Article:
Waterman's Journal

Nov 14, 2022

Species Profile: Blue Marlin

Blue Marlin: The King of The Sea

The blue marlin (Makaira Nigricans & Makaira Mazara) is the most revered and respected billfish. Highly regarded amongst offshore fishing enthusiasts for their memorable fights and incredible aerial displays, blue marlin are one of the ocean’s largest, fastest, and strongest predators. Known to reach weights of over 1,800 pounds and lengths of more than 16 feet, these billfish are at the apex of the ocean's ecosystem.

Where can you catch Blue Marlin?

Blue Marlin are highly migratory, with fish traveling across entire ocean basins and even between multiple oceans. Blue marlin can be caught all over the tropical and subtropical Atlantic Ocean. Meanwhile, on the Pacific Ocean, blue marlin can be caught from Mexico's Baja Peninsula through Peru with Hawaii being known as the big fish hotspot. Scientifically the same species, blue marlin are categorized by the main body of water they live in, hence the classifications of Atlantic and Pacific blue marlin.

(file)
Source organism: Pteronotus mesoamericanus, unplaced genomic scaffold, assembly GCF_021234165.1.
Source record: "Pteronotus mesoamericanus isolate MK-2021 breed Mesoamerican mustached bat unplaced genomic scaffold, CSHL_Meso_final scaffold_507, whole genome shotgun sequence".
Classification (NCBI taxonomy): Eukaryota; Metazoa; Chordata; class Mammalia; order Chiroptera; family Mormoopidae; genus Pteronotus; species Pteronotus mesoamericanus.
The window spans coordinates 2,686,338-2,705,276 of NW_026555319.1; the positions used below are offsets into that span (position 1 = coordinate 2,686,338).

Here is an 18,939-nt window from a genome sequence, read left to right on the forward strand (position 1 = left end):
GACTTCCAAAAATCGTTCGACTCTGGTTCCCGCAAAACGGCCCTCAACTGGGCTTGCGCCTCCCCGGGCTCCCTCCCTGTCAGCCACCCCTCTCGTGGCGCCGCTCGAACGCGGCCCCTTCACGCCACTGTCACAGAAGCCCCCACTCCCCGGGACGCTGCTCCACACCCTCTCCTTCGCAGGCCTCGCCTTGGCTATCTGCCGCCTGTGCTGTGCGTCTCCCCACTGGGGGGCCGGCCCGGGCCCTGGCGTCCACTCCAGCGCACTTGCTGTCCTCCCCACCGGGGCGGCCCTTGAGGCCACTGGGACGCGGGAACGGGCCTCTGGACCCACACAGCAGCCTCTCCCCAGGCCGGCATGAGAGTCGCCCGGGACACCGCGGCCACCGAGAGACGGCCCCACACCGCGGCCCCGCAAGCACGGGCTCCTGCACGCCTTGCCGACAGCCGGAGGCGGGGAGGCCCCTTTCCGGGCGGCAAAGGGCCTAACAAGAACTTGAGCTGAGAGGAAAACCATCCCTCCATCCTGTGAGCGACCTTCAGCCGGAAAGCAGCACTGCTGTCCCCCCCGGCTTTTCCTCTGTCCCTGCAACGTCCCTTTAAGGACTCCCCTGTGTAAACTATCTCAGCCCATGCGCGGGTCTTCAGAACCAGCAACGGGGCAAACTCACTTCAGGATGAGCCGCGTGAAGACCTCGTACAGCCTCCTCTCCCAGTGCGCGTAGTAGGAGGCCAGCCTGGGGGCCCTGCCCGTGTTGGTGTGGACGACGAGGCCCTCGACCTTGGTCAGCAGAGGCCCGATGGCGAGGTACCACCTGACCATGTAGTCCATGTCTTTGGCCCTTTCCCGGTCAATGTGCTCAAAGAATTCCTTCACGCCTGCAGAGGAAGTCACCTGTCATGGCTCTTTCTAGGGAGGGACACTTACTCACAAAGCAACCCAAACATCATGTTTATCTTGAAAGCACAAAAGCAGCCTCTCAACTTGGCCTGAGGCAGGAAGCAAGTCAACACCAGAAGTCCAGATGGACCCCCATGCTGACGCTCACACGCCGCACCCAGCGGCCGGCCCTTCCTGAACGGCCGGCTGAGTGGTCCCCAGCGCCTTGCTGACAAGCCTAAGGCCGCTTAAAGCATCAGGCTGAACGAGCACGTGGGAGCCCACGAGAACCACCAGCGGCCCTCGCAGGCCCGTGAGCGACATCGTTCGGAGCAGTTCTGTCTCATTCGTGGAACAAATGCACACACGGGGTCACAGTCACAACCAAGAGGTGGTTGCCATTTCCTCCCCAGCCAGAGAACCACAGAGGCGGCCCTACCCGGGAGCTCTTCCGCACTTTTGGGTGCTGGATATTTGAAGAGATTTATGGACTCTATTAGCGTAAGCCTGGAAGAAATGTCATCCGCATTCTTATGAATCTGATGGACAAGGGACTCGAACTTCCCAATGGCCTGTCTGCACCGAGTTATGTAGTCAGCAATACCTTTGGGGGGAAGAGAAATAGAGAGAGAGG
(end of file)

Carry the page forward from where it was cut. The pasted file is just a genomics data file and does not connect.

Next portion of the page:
A blue marlin makes a massive jump away from the boat. // Adrian Gray

How do you identify a Blue Marlin?

So how do you identify a blue marlin from the other billfishes? The back of the blue marlin is cobalt blue with white to silver flanks and belly. When excited or hunting vertical lines on its sides will become “Lit Up” turning electric blue. Its dorsal fin is high and pointed but is not taller than the depth of the fish's body. Unlike black marlin, the pectoral fins of the blue marlin are never rigid and can be folded completely flat against its sides for hydrodynamics when chasing prey or jumping high above the water's surface.

A wireman holds on tight to the leader for the final battle. // Brad Philipps

How do you tell the difference between a Blue Marlin and a Black Marlin?